This is why understanding what elder care is, and what it involves, is so important. Talk, discuss, learn what services and elder care options are available in the community BEFORE a situation arises. Elder care is so broad based. It encompasses a wide variety of issues, including choosing an appropriate physician to care for an aging patient, and making decisions about moving an elderly person from the home environment to a residential care setting.

Elder care also refers to an array of care services such as adult day service, assisted living facilities, hospice care, skilled nursing facilities, home health care and specialized care services such as geriatric care management. There are two types of in home care: Medical (skilled care) and Non-Medical (social care).

In home elder care includes a wide range of services that are provided over an extended period of time to people who need help to perform normal activities of daily living such as eating, dressing and bathing because of cognitive impairment or loss of muscular strength or control. They may also need assistance with meal planning and preparation, laundry, obtaining medical care, paying their bills paid, transportation to and from their doctor appointments as well as to the grocery store.

Medical elder care can include rehabilitative therapies, skilled nursing care, palliative care, and social services, as well as supervision and a wide range of supportive personal care provided by family caregivers and/or home health care agencies. Elder care can be long-term or short-term depending on the needs and situation.

Elder care can include modifying ones home to make it safer and easier to remaining living there. Adaptations can include features that make it easier and safer to manage activities of daily living such as bathing, cooking, and stair climbing. Alterations to the physical structure of the home can improve its overall safety and condition. Examples include installing grab bars and transfer benches in bathrooms, ramps, and handrails for home access. There are also ways today to convert the standard step-in bath tub, which can become a safety hazard, to a new walk-in type bath tub. Older adults may tend not to bath as often as they should for fear of falling. These type of home modifications can make a big difference in making your loved ones home safer.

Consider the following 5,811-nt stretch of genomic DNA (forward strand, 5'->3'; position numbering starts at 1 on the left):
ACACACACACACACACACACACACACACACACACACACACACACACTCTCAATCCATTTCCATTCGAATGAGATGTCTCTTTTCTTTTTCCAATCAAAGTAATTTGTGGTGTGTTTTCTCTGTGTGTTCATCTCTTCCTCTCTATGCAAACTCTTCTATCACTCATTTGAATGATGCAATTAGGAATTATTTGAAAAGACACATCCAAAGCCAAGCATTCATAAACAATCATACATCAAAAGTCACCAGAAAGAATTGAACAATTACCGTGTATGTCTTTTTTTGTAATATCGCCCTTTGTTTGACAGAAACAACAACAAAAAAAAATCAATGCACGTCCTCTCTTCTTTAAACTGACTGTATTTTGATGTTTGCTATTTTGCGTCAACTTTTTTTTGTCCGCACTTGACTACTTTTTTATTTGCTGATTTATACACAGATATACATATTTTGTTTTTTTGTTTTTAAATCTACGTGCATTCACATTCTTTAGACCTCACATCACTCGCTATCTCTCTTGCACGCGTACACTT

Elder care also include setting your loved one up with a medical emergency alert systems. By doing so everyone is given peace of mind in knowing that if needed, emergency assistance is available at the push of a button. It’s also a good idea to get the names and phone numbers of your elder loves ones next door neighbor or close friend. In the event you can’t them by phone you can contact this person and ask them go over and check on them for you, notify you and the authorities should they find something not right. Be sure they have your contact numbers too.

Aging is like taxes. It’s guaranteed so it’s always best to be as knowledgeable and prepared as one can, so when the time does arise, better more informed decisions are made. ‘Knowledge is Freedom: hide it, and it withers; share it, and it blooms’ (P. Hill)

Contributor: Cheryl Culbertson, Founder, Elder Options of Texas, an online site for finding Texas senior services and elder care resources for adults 55+ and their elder loved ones.